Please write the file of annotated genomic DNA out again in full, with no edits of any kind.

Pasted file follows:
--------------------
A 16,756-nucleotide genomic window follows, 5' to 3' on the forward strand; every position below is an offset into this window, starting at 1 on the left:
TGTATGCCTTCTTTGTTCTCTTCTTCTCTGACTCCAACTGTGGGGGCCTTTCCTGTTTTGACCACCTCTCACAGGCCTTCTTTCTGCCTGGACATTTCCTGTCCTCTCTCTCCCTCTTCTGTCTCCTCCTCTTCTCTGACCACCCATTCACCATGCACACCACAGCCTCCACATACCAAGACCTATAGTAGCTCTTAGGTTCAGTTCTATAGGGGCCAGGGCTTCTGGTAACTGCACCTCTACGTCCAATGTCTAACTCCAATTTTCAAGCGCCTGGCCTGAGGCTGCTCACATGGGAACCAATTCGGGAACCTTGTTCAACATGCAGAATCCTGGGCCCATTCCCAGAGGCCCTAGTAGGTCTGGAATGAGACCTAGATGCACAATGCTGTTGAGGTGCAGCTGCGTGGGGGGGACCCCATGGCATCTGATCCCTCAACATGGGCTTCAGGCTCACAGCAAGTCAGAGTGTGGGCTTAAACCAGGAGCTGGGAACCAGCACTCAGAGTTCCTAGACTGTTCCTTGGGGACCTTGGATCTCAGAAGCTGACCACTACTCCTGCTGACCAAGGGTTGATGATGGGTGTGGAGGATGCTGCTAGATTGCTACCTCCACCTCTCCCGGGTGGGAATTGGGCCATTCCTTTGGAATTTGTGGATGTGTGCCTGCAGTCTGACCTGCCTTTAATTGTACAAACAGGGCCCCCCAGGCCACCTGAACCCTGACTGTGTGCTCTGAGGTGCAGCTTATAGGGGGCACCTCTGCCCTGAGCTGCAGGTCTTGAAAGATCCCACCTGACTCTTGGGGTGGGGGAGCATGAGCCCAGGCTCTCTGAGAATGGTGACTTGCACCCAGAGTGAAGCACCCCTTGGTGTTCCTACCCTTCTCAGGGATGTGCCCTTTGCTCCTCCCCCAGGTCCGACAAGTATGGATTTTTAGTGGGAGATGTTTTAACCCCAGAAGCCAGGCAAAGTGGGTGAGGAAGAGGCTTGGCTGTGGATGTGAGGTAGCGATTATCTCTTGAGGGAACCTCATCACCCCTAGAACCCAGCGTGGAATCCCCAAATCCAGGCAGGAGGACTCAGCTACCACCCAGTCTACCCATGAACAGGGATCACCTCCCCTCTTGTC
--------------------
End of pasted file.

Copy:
A 16,756-nucleotide genomic window follows, 5' to 3' on the forward strand; every position below is an offset into this window, starting at 1 on the left:
TGTATGCCTTCTTTGTTCTCTTCTTCTCTGACTCCAACTGTGGGGGCCTTTCCTGTTTTGACCACCTCTCACAGGCCTTCTTTCTGCCTGGACATTTCCTGTCCTCTCTCTCCCTCTTCTGTCTCCTCCTCTTCTCTGACCACCCATTCACCATGCACACCACAGCCTCCACATACCAAGACCTATAGTAGCTCTTAGGTTCAGTTCTATAGGGGCCAGGGCTTCTGGTAACTGCACCTCTACGTCCAATGTCTAACTCCAATTTTCAAGCGCCTGGCCTGAGGCTGCTCACATGGGAACCAATTCGGGAACCTTGTTCAACATGCAGAATCCTGGGCCCATTCCCAGAGGCCCTAGTAGGTCTGGAATGAGACCTAGATGCACAATGCTGTTGAGGTGCAGCTGCGTGGGGGGGACCCCATGGCATCTGATCCCTCAACATGGGCTTCAGGCTCACAGCAAGTCAGAGTGTGGGCTTAAACCAGGAGCTGGGAACCAGCACTCAGAGTTCCTAGACTGTTCCTTGGGGACCTTGGATCTCAGAAGCTGACCACTACTCCTGCTGACCAAGGGTTGATGATGGGTGTGGAGGATGCTGCTAGATTGCTACCTCCACCTCTCCCGGGTGGGAATTGGGCCATTCCTTTGGAATTTGTGGATGTGTGCCTGCAGTCTGACCTGCCTTTAATTGTACAAACAGGGCCCCCCAGGCCACCTGAACCCTGACTGTGTGCTCTGAGGTGCAGCTTATAGGGGGCACCTCTGCCCTGAGCTGCAGGTCTTGAAAGATCCCACCTGACTCTTGGGGTGGGGGAGCATGAGCCCAGGCTCTCTGAGAATGGTGACTTGCACCCAGAGTGAAGCACCCCTTGGTGTTCCTACCCTTCTCAGGGATGTGCCCTTTGCTCCTCCCCCAGGTCCGACAAGTATGGATTTTTAGTGGGAGATGTTTTAACCCCAGAAGCCAGGCAAAGTGGGTGAGGAAGAGGCTTGGCTGTGGATGTGAGGTAGCGATTATCTCTTGAGGGAACCTCATCACCCCTAGAACCCAGCGTGGAATCCCCAAATCCAGGCAGGAGGACTCAGCTACCACCCAGTCTACCCATGAACAGGGATCACCTCCCCTCTTGTC